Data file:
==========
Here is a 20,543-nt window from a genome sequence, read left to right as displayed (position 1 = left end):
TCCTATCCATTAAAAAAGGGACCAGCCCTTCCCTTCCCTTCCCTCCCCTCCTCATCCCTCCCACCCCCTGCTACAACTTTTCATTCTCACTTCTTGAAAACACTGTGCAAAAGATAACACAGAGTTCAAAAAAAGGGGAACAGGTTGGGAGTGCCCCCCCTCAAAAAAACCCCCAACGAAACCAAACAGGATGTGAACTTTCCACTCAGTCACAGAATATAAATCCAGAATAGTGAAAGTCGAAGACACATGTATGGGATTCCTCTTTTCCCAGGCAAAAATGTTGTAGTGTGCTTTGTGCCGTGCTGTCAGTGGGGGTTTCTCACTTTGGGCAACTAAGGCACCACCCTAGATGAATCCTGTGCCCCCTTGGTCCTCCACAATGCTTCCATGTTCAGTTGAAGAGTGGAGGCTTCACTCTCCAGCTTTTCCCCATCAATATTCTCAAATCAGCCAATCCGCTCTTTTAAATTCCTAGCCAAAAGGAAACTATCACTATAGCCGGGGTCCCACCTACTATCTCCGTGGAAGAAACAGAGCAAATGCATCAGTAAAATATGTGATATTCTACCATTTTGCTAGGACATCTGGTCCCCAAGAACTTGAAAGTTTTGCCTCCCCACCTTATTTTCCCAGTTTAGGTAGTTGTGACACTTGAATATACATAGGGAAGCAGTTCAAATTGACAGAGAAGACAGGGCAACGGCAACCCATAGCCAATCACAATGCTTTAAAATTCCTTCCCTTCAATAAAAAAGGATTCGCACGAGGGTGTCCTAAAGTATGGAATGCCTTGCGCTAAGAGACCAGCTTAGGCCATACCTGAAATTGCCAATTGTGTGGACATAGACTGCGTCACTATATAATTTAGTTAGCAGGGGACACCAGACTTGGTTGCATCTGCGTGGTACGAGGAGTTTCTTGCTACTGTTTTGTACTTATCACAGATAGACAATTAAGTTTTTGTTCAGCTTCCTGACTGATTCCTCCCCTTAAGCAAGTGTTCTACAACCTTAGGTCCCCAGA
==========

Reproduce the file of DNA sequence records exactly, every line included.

Here is a 20,543-nt window from a genome sequence, read left to right as displayed (position 1 = left end):
TCCTATCCATTAAAAAAGGGACCAGCCCTTCCCTTCCCTTCCCTCCCCTCCTCATCCCTCCCACCCCCTGCTACAACTTTTCATTCTCACTTCTTGAAAACACTGTGCAAAAGATAACACAGAGTTCAAAAAAAGGGGAACAGGTTGGGAGTGCCCCCCCTCAAAAAAACCCCCAACGAAACCAAACAGGATGTGAACTTTCCACTCAGTCACAGAATATAAATCCAGAATAGTGAAAGTCGAAGACACATGTATGGGATTCCTCTTTTCCCAGGCAAAAATGTTGTAGTGTGCTTTGTGCCGTGCTGTCAGTGGGGGTTTCTCACTTTGGGCAACTAAGGCACCACCCTAGATGAATCCTGTGCCCCCTTGGTCCTCCACAATGCTTCCATGTTCAGTTGAAGAGTGGAGGCTTCACTCTCCAGCTTTTCCCCATCAATATTCTCAAATCAGCCAATCCGCTCTTTTAAATTCCTAGCCAAAAGGAAACTATCACTATAGCCGGGGTCCCACCTACTATCTCCGTGGAAGAAACAGAGCAAATGCATCAGTAAAATATGTGATATTCTACCATTTTGCTAGGACATCTGGTCCCCAAGAACTTGAAAGTTTTGCCTCCCCACCTTATTTTCCCAGTTTAGGTAGTTGTGACACTTGAATATACATAGGGAAGCAGTTCAAATTGACAGAGAAGACAGGGCAACGGCAACCCATAGCCAATCACAATGCTTTAAAATTCCTTCCCTTCAATAAAAAAGGATTCGCACGAGGGTGTCCTAAAGTATGGAATGCCTTGCGCTAAGAGACCAGCTTAGGCCATACCTGAAATTGCCAATTGTGTGGACATAGACTGCGTCACTATATAATTTAGTTAGCAGGGGACACCAGACTTGGTTGCATCTGCGTGGTACGAGGAGTTTCTTGCTACTGTTTTGTACTTATCACAGATAGACAATTAAGTTTTTGTTCAGCTTCCTGACTGATTCCTCCCCTTAAGCAAGTGTTCTACAACCTTAGGTCCCCAGA